Trick of words

‘Cause sustenance to be produced for the quadrupeds,’ called an affected and imperious nobleman, dismounting in Nasruddin’s courtyard, ‘and conduct me to the tranquillity inducing chambers where I may be regaled with appropriate nutriment.’ Such members of the Sultan’s Court were difficult to deny, and Nasruddin ran to do his bidding. When the interloper was settled on the best couch, sipping Nasruddin’s coffee, the Mulla brought the Kazi (magistrate) to meet him. ‘O great noble,’ said Nasruddin, ‘have you land?’ ‘A million jaribs.’ ‘And do you use quadrupeds for ploughing?’ ‘Yes, indeed.’ ‘Would you buy from me two dozen quadrupeds at a price of five silver pieces each?’ The patrician knew plough-animals were worth a hundred pieces of silver. He eagerly assented. Nasruddin went out and bought twenty-four rabbits for a silver piece each. He presented these quadrupeds to the noble. He appealed to the Kazi. ‘We must stick to the letter of the law,’ said the pedant, ‘and I uphold the contention that rabbits are four-footed.’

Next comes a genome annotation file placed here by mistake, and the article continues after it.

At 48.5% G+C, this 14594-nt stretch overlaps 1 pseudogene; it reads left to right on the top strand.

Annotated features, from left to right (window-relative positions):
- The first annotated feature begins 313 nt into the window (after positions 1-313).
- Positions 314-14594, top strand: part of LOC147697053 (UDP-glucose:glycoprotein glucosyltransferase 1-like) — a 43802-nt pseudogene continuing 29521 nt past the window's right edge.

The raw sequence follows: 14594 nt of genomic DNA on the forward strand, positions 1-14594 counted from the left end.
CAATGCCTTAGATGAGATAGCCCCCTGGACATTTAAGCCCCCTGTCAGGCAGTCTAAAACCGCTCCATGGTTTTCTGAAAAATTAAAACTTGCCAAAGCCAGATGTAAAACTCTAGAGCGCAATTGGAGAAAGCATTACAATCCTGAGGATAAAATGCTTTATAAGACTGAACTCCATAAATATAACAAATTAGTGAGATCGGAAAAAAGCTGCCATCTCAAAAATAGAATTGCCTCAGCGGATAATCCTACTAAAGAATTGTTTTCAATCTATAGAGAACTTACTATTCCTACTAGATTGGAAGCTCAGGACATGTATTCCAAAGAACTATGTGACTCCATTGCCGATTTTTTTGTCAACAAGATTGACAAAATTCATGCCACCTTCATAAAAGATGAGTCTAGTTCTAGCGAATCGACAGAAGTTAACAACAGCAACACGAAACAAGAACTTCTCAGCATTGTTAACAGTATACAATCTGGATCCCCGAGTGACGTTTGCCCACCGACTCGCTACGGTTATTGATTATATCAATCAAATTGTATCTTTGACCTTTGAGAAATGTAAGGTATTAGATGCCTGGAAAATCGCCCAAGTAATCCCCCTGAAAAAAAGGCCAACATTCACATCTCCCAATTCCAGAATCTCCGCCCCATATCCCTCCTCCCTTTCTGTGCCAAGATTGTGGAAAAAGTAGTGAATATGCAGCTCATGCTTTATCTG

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To stick to just the words of your Master or the scriptures is to have foot in your mouth. Those who merely stick to the external procedures and words of some traditions become a burden on the real Masters. Such students consider themselves to be amongst the best. They see the other more subtle students as lacking in faith or necessary qualifications to proceed on spiritual path. Actually the reverse is true.
The superficial students would always be greedy for some things. Their greed can be easily exposed by digging just a bit. Normally people cannot penetrate beyond such superficial behavior or do not have the strength to expose and thereby teach. But a saint like Nasruddin are meant for just that.